- The NY pastor who was robbed at gunpoint is mounting a legal battle against a local radio host.
- Bishop Lamor Whitehead claimed radio host Tarsha Jones lied about him after the incident.
- Jones said that Whitehead was “using the church to hide that old drug money,” per the lawsuit.
The New York bishop who was robbed at gunpoint during a livestreamed service in July and then scrutinized over his apparent wealth is now mounting a lawsuit against a local radio station that he alleges aired loaded claims about him.
Bishop Lamor Whitehead went live on his Instagram account in July, in a viral video that showed armed assailants interrupting the service and stealing approximately $1 million worth of jewelry. Whitehead has now sued Tarsha Jones, the morning host of 94.7 The Block, in the New York County Supreme Court, alleging that she spread lies about him following the robbery.
“On or about 9/13/2022, Miss Jones, on her morning radio show on 94.7 The Block, said that Bishop Whitehead: is a ‘drug dealer,’ ‘using the church to hide that old drug money;’ ‘assaulted the young lady,’ and ‘[his] church is where he’s probably still doing his dirty work,'” the lawsuit states.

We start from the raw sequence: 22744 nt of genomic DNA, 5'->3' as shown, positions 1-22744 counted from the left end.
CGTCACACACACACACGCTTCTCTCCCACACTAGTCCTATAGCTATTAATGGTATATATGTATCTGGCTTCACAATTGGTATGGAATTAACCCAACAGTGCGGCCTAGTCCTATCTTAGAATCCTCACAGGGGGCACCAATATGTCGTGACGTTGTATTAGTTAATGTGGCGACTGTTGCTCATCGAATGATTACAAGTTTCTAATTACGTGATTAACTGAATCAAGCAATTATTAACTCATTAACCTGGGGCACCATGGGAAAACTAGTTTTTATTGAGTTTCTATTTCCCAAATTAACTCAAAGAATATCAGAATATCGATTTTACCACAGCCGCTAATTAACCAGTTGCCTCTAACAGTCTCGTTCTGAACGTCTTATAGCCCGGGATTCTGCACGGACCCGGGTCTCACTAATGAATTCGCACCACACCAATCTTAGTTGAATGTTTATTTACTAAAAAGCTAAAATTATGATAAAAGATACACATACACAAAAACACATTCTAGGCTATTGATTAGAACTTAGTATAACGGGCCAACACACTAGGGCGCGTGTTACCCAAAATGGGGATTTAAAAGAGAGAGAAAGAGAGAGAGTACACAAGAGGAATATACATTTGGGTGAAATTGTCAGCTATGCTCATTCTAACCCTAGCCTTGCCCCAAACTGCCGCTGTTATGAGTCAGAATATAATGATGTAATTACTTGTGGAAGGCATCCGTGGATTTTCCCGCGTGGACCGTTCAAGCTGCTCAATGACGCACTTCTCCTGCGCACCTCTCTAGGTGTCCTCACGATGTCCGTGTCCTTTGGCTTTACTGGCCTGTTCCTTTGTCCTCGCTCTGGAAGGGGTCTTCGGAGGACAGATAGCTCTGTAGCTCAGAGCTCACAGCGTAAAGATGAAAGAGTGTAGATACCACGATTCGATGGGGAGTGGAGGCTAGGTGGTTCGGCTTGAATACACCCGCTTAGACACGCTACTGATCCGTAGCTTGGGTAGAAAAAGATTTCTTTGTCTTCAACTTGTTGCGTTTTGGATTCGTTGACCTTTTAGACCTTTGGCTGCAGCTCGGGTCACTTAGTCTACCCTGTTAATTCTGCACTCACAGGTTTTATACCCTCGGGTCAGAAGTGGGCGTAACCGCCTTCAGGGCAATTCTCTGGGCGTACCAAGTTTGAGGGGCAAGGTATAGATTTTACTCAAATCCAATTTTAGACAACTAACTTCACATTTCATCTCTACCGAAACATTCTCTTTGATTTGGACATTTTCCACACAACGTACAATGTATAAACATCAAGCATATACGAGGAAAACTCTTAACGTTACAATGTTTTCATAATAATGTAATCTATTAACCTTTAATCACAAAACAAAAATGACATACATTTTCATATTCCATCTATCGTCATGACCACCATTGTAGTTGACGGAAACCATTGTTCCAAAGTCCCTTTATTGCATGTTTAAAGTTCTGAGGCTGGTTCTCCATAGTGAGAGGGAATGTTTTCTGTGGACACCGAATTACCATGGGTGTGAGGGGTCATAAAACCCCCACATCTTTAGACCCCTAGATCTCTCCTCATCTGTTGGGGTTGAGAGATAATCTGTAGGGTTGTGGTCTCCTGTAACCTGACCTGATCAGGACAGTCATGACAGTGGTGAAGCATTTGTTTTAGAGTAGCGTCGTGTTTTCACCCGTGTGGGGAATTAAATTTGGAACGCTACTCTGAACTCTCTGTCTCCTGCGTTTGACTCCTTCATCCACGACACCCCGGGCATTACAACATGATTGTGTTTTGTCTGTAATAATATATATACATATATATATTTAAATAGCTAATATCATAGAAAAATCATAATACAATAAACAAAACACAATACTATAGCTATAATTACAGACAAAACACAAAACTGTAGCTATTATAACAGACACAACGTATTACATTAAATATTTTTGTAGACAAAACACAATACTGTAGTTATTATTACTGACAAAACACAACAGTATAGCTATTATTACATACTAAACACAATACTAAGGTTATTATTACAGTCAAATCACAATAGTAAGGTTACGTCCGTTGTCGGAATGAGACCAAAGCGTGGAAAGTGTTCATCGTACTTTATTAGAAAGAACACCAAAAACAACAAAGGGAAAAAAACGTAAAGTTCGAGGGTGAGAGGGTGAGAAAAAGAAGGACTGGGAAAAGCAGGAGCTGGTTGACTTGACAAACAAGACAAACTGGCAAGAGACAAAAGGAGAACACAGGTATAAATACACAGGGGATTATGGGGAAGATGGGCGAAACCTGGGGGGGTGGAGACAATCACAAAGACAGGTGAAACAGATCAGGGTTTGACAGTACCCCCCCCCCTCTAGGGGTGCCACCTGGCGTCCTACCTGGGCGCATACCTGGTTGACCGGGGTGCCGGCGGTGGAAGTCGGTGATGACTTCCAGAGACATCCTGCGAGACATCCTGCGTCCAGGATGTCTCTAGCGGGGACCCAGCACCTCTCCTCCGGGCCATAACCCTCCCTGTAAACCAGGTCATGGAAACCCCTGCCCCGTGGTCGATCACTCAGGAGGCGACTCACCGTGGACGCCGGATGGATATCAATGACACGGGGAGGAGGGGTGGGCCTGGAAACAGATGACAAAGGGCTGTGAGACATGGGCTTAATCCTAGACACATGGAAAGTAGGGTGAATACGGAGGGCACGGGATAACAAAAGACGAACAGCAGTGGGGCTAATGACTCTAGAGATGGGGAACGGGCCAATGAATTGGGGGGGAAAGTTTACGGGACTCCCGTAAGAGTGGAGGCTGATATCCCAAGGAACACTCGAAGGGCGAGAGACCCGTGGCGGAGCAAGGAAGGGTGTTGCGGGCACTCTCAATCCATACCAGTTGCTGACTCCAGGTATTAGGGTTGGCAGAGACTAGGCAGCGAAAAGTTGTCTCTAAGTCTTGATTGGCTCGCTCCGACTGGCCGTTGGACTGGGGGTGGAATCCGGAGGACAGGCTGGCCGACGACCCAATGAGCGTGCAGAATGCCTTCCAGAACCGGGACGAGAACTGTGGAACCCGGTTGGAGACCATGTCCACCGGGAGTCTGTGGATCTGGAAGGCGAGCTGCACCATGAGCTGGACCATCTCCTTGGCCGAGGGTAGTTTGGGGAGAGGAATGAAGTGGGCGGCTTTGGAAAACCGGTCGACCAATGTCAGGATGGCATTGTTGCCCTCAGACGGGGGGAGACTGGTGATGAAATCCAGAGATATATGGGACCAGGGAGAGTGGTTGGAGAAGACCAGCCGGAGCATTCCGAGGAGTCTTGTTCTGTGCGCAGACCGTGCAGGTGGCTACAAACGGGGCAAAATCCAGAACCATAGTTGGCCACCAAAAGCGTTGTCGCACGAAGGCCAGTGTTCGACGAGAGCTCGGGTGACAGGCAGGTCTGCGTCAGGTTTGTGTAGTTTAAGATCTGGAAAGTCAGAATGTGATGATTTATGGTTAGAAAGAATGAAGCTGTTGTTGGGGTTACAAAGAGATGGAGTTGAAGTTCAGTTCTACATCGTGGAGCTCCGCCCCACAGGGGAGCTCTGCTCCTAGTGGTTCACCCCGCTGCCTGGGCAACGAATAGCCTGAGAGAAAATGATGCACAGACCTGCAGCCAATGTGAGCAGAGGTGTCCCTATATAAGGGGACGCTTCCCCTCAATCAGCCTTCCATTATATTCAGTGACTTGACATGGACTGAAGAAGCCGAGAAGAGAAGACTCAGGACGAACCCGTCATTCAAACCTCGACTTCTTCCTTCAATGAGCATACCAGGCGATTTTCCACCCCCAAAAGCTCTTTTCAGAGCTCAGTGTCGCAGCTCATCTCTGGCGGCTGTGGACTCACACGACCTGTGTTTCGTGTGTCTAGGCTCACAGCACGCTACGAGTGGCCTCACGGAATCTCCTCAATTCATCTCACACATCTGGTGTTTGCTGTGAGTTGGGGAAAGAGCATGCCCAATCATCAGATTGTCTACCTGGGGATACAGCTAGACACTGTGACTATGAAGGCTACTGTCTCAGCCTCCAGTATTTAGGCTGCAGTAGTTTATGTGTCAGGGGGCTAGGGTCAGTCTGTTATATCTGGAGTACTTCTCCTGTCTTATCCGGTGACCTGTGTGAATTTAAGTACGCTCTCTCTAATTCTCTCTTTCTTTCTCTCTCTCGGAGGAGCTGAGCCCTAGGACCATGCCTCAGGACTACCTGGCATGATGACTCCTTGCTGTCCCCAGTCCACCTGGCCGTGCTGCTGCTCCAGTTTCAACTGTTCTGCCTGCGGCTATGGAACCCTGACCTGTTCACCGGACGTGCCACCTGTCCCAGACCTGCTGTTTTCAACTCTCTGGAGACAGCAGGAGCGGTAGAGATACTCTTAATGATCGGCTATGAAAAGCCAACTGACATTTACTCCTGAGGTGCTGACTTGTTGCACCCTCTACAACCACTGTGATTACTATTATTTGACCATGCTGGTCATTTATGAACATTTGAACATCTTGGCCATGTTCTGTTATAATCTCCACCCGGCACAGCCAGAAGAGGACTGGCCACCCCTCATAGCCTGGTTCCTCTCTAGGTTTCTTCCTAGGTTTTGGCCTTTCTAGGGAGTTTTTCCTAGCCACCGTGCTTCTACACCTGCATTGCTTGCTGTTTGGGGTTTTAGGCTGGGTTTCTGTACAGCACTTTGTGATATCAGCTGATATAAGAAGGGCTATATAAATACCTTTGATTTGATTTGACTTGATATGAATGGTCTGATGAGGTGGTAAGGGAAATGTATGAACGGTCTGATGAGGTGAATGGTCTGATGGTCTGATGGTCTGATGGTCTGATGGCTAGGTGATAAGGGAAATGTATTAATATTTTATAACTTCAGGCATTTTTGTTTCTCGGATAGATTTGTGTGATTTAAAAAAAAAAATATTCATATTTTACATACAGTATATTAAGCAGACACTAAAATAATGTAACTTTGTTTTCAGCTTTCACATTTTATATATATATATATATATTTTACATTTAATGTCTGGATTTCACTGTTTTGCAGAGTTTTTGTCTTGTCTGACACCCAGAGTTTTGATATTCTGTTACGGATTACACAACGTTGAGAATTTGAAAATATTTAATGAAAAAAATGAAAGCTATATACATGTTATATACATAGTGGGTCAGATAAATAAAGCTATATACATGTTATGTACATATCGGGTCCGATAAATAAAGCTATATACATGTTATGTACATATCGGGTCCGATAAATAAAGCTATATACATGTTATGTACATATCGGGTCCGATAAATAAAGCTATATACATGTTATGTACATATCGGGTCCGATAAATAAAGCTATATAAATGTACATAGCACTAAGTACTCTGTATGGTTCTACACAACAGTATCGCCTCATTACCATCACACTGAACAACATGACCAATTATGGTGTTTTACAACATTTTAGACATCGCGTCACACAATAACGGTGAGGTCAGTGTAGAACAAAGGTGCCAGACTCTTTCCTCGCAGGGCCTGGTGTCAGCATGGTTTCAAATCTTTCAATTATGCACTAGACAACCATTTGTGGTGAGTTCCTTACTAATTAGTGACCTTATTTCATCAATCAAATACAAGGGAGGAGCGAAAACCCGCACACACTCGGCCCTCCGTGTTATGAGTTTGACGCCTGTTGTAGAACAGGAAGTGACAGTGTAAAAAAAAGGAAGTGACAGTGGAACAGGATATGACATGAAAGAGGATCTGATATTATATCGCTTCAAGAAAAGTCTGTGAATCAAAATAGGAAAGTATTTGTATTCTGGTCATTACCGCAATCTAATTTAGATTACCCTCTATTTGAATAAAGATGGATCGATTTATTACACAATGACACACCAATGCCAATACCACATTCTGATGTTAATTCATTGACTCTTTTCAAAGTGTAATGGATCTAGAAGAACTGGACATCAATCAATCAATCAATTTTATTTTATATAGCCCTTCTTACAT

Whitehead’s attorney called the claims false and said that they “injured Plaintiff’s reputation as a pastor,” and implied criminal activity, affecting his congregation. His lawsuit seeks $50 million in defamation damages from Jones and Paramount, The Block’s parent company.
Jones and The Block did not immediately respond to Insider’s request for comment. Paramount did not immediately return comment as well.
Whitehead has 1.5 million followers on Instagram, where he regularly goes live, and has previously pushed back against criticisms of his opulence and previous legal battles.
One of Whitehead’s parishioners, Pauline Anderson, sued Whitehead in September 2021, alleging that she gave him $90,000 to help her buy a home after she told him she had poor credit. Per court documents, she sued him and alleged he kept the money and lined his pockets for his political campaign.
“And for the record, anything that was given to me is a Donation unless it’s attached to a contract! I was making investments that’s what I Do!” Whitehead texted in a message to Anderson, according to an exhibit in the suit.
In the parishioner’s lawsuit, first reported on by The City, Anderson’s attorneys alleged that Whitehead first met Anderson after he helped her son Rasheed secure housing after an intensive surgery procedure. Whitehead had served five years in state prison for defrauding others and for grand larceny, according to The City.